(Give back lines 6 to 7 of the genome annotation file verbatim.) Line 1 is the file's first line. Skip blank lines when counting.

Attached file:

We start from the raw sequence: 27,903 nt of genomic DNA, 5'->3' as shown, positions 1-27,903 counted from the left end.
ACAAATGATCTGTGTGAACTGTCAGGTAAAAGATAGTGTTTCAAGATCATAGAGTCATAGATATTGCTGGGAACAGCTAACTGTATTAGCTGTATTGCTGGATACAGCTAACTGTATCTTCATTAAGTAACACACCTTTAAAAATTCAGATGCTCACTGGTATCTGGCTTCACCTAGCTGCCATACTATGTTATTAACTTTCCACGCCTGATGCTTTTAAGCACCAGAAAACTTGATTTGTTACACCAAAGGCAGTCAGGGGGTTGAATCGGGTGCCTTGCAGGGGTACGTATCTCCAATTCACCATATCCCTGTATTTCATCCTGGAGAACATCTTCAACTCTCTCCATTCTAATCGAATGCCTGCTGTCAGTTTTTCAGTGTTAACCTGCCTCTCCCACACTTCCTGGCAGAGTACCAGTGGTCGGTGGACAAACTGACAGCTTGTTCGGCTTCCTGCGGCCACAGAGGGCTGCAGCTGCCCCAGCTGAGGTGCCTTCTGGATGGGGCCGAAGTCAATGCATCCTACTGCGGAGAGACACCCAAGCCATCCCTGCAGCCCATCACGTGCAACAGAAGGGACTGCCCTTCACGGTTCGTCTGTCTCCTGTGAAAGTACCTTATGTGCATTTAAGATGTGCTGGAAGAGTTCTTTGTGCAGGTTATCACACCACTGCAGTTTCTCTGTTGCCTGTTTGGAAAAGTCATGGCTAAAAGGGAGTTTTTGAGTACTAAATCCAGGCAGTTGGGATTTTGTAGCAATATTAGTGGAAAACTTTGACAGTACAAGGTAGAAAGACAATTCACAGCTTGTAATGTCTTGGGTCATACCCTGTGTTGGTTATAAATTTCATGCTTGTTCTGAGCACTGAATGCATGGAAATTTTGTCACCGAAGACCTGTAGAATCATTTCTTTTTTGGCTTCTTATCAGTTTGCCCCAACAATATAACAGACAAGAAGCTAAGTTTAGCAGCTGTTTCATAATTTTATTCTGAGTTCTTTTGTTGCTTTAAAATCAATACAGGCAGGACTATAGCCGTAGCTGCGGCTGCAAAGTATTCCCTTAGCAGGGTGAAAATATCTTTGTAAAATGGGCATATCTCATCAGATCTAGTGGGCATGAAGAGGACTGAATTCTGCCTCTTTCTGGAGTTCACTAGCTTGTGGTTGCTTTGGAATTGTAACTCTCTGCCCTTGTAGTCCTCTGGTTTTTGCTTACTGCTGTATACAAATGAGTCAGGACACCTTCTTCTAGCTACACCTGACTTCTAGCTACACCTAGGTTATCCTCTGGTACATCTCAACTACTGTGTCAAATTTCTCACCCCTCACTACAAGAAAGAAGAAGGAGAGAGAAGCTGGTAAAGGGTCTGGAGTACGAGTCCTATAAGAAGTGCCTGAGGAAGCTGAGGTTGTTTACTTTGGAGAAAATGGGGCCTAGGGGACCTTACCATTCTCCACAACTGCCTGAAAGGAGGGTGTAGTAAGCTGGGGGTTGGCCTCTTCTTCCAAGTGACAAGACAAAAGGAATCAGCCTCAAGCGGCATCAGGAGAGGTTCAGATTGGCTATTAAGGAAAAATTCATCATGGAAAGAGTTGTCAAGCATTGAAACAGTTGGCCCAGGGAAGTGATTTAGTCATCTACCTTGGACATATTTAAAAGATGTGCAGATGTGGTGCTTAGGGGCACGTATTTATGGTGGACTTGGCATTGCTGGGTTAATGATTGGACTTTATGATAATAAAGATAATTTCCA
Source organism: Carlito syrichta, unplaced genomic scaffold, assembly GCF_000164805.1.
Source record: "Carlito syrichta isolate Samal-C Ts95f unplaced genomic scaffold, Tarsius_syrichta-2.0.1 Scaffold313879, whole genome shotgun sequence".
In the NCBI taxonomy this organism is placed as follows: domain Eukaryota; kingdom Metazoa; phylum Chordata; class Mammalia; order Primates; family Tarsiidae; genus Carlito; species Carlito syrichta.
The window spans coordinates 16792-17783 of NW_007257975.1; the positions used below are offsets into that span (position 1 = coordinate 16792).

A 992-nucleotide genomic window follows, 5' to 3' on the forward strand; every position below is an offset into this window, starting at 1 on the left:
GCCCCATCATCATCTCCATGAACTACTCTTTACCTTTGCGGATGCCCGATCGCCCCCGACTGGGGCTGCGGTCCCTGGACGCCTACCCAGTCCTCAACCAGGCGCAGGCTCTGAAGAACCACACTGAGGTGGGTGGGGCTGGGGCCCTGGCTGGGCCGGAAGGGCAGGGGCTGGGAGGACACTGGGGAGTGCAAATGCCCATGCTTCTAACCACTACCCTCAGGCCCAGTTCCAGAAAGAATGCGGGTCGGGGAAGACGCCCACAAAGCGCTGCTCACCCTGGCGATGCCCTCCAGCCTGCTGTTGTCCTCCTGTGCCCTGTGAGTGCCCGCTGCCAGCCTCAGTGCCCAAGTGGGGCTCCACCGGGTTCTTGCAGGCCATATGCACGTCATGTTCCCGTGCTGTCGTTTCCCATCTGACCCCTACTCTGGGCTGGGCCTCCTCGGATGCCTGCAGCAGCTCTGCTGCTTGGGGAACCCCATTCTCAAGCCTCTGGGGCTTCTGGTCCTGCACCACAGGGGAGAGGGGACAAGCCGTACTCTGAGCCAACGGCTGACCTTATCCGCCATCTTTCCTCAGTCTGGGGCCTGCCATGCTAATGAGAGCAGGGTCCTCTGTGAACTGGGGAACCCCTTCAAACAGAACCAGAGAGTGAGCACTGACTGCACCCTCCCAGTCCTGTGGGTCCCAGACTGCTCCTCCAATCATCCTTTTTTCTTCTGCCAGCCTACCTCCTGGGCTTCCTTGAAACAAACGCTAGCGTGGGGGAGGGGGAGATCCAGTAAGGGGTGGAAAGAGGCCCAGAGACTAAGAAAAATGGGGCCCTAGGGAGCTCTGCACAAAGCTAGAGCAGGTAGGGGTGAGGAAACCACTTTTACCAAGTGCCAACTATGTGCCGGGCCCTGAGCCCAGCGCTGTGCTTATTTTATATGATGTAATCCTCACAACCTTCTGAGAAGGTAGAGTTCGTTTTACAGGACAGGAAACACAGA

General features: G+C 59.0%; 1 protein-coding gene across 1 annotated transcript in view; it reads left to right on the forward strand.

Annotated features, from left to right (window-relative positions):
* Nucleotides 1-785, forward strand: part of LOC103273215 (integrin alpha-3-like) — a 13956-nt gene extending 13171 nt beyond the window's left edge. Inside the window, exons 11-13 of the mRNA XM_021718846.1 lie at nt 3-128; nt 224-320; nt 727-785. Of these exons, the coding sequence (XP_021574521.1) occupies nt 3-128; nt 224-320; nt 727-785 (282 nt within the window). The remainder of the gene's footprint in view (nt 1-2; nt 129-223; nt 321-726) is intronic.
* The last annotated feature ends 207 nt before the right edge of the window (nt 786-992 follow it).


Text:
The window spans coordinates 16792-17783 of NW_007257975.1; the positions used below are offsets into that span (position 1 = coordinate 16792).

A 992-nucleotide genomic window follows, 5' to 3' on the forward strand; every position below is an offset into this window, starting at 1 on the left: